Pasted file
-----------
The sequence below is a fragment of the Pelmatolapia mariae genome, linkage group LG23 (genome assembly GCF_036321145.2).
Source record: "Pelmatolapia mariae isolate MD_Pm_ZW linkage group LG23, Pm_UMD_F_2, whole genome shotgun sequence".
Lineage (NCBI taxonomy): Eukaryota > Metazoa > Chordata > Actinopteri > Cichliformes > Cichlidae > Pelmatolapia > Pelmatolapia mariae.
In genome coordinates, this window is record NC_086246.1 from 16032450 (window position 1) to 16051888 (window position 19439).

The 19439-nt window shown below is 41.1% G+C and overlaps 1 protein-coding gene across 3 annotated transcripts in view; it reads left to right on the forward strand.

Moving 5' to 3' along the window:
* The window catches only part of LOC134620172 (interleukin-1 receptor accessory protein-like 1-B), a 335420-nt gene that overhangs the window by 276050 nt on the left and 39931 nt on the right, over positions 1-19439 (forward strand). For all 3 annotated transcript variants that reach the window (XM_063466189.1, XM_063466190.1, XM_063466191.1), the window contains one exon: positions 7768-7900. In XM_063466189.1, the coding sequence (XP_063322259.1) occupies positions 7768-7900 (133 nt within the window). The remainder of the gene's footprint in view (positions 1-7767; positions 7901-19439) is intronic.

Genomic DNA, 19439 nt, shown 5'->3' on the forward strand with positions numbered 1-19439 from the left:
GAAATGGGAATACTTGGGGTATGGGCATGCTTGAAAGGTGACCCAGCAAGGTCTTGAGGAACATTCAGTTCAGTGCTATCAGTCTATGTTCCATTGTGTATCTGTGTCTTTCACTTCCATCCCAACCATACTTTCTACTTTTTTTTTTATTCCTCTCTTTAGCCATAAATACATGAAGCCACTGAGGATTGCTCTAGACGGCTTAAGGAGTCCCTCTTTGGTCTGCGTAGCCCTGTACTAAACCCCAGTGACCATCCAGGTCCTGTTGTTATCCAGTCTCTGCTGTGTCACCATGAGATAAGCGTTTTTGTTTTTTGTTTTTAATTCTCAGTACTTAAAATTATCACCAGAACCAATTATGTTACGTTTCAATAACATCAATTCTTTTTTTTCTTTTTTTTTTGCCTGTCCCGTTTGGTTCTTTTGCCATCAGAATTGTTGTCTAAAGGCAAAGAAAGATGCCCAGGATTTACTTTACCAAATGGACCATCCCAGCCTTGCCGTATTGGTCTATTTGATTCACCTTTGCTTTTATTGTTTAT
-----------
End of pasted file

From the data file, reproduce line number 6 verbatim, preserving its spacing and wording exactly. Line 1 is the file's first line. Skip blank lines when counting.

Moving 5' to 3' along the window: